Maybe Mitchell will be back during second-chance night (Thursday), when the judges consider several and choose three. I doubt it, though. In particular, I'm expecting to see Megan Joy Corkrey and Jesse Langseth return from this week's crowd, Desai and others from last week. Let me know which ones you're expecting. 


"Idol": The good, the bland and the buoyantly bizarre

Hey, these "American Idol" judges should make up their minds.

They keep telling contestants to choose the right song and make it their own. Tonight, Nick Mitchell did all of that.

He chose exactly the song for him -- the big, broad, over-the-top show tune, "And I Am Telling You." He made it his own, so much so that I doubt anyone will want it back.

The judges shrugged, mostly, but let's give Mitchell credit. To do what he does -- a sort of parody of every oversized performance -- takes the right moves. He chose beautifully. The singing was a D; the rest of the performance was a solid A.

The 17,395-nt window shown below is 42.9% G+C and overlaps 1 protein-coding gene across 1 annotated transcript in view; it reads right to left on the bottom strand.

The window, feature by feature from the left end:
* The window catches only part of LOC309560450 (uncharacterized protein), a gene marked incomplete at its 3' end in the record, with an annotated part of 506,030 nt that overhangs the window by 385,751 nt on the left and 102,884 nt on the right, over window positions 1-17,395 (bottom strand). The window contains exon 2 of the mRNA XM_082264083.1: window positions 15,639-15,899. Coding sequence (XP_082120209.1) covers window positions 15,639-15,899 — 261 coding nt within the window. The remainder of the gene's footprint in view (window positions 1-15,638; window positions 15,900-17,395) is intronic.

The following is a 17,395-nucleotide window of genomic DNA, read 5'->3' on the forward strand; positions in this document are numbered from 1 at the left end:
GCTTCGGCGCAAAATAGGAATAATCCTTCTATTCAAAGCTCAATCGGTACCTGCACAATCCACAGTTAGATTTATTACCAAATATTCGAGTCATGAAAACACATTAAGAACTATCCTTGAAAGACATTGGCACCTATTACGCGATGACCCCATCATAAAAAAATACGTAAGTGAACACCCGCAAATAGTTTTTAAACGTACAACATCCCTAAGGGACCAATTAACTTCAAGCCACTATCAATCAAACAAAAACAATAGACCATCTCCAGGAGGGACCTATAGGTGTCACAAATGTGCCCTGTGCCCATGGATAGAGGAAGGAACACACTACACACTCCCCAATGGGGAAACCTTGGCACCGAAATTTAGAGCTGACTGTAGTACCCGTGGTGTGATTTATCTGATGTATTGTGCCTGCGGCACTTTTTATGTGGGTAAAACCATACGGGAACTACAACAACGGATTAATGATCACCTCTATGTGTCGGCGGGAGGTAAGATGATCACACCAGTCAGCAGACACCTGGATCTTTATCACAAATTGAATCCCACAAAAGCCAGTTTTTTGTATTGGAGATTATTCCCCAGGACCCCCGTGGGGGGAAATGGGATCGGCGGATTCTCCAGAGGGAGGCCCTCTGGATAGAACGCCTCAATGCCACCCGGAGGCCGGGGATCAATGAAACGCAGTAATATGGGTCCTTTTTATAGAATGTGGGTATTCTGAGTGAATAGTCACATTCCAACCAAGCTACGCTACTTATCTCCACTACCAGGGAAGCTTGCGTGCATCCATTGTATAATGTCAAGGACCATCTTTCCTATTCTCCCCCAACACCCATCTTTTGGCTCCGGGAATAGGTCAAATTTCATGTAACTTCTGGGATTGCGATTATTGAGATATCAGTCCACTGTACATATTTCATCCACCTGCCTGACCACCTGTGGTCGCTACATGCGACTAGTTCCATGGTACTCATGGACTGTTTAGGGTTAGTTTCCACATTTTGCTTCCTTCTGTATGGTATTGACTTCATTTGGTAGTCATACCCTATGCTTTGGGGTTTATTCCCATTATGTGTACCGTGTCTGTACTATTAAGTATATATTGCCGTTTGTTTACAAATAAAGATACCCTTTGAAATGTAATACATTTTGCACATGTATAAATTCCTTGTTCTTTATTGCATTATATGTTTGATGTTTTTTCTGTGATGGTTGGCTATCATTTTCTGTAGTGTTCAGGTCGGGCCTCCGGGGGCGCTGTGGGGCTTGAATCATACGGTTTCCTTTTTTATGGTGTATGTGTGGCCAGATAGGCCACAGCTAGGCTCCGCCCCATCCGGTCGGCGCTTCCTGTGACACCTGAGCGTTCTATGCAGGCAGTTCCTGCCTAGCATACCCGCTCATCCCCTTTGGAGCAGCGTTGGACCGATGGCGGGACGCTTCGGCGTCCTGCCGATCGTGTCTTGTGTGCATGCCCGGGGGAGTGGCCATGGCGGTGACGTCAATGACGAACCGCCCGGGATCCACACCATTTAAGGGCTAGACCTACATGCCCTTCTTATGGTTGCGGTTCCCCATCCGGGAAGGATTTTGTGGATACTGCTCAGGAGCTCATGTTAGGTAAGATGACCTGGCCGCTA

Here are some of my other comments: Please add yours:

1) It will be interesting to see Allison Iraheta and Alexis Grace in the next round. Both are teens who make good use of red hair dye. Both sing with a big, confident sound. The only difference is that Grace (who advanced last week) can also talk; Iraheta seemed confused by that prospect.

2) It was a chaotic night for right arms. Jesse Landseth's right arm was bare, her left was covered. Megan Joy Corkrey's right was wildly deorated in full-color tatoos; her left was unadorned.

3) Still, the night's best limbs, right or left, belonged to Janine Vaile. Her legs received so much praise that I thought they were going to get their own phone-in number.